By Deacon Lexanne Graves, Synod Vice-President

11/3/16 Rehoboth United Church of Jesus Christ, 3420 N. Beltline Blvd, Columbia

Pastor Ginger Littman-Koon, Rev Carl Taylor, Pastor Eric Fink, Rev Walter Griffin, Rev, Vernon Dixon, SC Synod’s Vice President Deacon Lexanne Graves opened up the dialogue of the summit discussing how the SELMA movie viewing has positively impacted our communities. Relationships are being created, walls are being torn down, and hope is being sensed for change in our communities.

img_6916Chief Skip Holbrook discussed the many changes being made in and through Richland County Sheriff’s Department. He says he is training officers to be accountable for their actions, give aid to anyone you come across no matter the color of their skin, and know and enforce the law.

img_6919Imam Omar Shaheed discussed the many changes in religion over his lifetime and re reminded us that we are all descendants of Abraham and we are loved and blessed by God. So no matter how you identify yourself, Christian or Muslim or Baptist, we are each loved by God and need to be faithful to God.

img_6921Bishop Josh Lorrick said, “we all have a conviction to make Columbia, SC to be better, so let’s work together. We are indeed working together to make viable, workable solutions in the areas of racial injustice. And I am glad to be here today because we are taking small daring steps and they are making a difference. And this might be difficult, but we don’t grow weary.”

img_6921Rev Carl Taylor stated the truth, “We are not born racist. One is taught racism; one learns racism. So we need to make changes in our own homes and personal actions to make change in racial injustice.”

Space was provided for questions, and answers and it was awesome to hear such genuine and honest answers.

  • Chief Skip Holbrook was honest about being wrong in the past about police and recognizing that change and training is happening now to make a change. He stated that our “officers have to be accountable and citizens need to be accountable as well.”
  • How do we bridge gaps between all houses of faith? Imam Shaheed said, “we need to respect our differences and look for what we have in common. Different faiths need to meet in our homes, the most private space in our lives. And we have to be honest and be ourselves. There is a common thread of purity in all of us.”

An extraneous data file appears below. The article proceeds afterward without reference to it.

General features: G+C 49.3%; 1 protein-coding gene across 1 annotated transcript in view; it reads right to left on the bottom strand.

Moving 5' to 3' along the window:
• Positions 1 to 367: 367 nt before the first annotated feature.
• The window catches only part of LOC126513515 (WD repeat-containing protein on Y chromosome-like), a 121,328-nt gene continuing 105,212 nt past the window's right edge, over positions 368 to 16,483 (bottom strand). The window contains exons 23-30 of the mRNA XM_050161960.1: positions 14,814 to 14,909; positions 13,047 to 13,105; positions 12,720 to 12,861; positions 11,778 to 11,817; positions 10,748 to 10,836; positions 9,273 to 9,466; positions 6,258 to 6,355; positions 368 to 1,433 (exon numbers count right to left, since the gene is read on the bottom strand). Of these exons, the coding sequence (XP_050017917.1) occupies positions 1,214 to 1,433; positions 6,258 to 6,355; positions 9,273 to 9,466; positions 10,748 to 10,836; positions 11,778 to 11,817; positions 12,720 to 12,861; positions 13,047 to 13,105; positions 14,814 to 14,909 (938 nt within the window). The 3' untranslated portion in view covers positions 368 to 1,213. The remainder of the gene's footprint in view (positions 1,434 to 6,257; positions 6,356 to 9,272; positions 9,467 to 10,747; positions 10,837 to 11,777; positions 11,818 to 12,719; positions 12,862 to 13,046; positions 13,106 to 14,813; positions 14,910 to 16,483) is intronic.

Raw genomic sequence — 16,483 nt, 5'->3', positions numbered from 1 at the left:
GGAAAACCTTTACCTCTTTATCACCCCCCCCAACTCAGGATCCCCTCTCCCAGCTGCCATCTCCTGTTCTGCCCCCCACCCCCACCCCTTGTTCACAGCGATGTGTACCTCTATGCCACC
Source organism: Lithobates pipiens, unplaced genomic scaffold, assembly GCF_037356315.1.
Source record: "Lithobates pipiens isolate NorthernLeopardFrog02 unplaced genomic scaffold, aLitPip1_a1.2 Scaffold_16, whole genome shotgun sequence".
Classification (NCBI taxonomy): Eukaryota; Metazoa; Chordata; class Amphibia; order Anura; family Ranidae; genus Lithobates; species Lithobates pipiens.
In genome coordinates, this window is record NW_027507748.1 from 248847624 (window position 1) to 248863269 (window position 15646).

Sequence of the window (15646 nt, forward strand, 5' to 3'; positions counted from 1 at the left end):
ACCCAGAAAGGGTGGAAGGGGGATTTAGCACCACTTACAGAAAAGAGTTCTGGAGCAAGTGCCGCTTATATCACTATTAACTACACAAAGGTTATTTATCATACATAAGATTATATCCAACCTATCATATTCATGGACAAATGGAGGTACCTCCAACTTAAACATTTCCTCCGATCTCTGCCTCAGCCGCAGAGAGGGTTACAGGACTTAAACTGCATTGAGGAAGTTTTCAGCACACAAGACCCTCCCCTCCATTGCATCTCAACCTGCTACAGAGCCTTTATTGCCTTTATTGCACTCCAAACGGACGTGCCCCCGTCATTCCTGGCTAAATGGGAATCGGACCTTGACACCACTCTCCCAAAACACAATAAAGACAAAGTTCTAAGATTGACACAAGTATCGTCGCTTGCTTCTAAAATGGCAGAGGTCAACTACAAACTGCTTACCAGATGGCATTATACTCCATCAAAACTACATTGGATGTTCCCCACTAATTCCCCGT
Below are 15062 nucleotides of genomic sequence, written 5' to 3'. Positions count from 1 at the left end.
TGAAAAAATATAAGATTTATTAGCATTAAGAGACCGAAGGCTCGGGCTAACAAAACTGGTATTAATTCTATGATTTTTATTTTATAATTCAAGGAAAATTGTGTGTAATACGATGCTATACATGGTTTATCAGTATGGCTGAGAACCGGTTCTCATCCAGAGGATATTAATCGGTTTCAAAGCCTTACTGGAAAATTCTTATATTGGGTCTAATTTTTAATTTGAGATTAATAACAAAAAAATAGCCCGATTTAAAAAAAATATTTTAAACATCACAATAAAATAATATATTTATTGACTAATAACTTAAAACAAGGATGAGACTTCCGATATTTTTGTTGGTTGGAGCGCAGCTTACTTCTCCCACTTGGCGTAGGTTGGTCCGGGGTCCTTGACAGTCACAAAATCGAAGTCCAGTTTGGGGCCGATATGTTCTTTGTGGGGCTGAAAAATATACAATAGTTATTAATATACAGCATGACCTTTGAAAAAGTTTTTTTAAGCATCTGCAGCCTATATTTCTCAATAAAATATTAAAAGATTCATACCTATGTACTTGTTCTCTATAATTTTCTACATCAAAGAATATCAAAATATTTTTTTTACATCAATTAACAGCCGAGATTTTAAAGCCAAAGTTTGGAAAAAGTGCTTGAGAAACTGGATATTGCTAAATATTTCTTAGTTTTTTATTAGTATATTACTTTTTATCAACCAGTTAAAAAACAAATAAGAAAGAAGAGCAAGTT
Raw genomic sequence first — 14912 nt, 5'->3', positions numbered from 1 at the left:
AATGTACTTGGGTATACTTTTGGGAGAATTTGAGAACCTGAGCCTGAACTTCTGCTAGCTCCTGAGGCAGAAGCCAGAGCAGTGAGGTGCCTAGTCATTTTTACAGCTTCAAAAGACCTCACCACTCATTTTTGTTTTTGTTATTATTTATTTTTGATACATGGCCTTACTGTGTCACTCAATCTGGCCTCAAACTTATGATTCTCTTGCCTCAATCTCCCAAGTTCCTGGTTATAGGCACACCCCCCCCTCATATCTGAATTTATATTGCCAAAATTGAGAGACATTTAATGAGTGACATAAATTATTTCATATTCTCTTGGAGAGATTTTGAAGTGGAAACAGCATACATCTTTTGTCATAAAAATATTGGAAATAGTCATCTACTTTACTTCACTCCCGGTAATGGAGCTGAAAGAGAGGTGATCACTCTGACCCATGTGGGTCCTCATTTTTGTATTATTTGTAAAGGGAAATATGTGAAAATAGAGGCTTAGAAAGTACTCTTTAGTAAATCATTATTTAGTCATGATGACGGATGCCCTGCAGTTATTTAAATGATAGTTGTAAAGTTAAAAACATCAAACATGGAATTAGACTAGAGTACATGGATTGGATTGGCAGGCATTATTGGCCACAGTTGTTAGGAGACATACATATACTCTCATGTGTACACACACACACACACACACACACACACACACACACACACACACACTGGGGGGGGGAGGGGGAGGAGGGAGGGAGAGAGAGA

• How important are relationships among individuals in solving this problem in coming together? Bishop Josh Lorrick said, “relationships remove the myths and suspicion of one another; it uncovers the common ground that we all have together. Relationships are very important.”

img_6922Rabbi Jonathan Case thanked Chief Holbrook for his humility in how he and his department are going about police officer training to change the fear and suspicion of law enforcement. He prayed for “prejudices to disappear and for persons from different backgrounds, religion, and skin color can be together if they so desire and are blessed when they do so. We don’t need to draw borders and lines. We don’t need to claim that our God is better than your God. We need to be color blind. We need to be religious blind. We need to be culture blind.” Rabbi Case also shared a story that culminated with this: “if you don’t know what hurts someone, then you really don’t love them?” So our challenge is to ask someone who is different from us, what hurts you? That’s how we won’t build barriers or lines; rather, we will listen to another and create a relationship.

img_6923Sherriff Leon Lott (a Cubs fan who was present at the Summit, the day after the Cubs won the World Series!) shared that this summit is what makes us different from other parts of the country. We are building relationships across gender lines, racial lines, and religious lines. What can we do together? Together: everyone accomplishes more! He sat down with the leader of Black Lives Matter for 90 minutes and discussed ways for ways that Law Enforcement can work together with Black Lives Matter to strive for the same goal of citizen safety.

Pastor Ginger Littman-Koon and Rev Walter Griffin shared the work that youth, young adults and caring adults are doing through an “artistic” way with cross-cultural, ecumenical efforts called “Unity Through Reconciliation.” Every two weeks youth from across the Midlands gather at St. Andrew’s Lutheran Church for Improv and Drama Workshops to promote dialogue and Christian unity. Learn more at

Followed by the many panelists, we gathered in diverse groups to discuss our own personal reflections and stories, where we see signs of hope, and what our next steps will be to keep this discussion of racial reconciliation on the forefront of our minds. Please join us in doing one thing—one thing that you can do to be a part of this movement of racial reconciliation.

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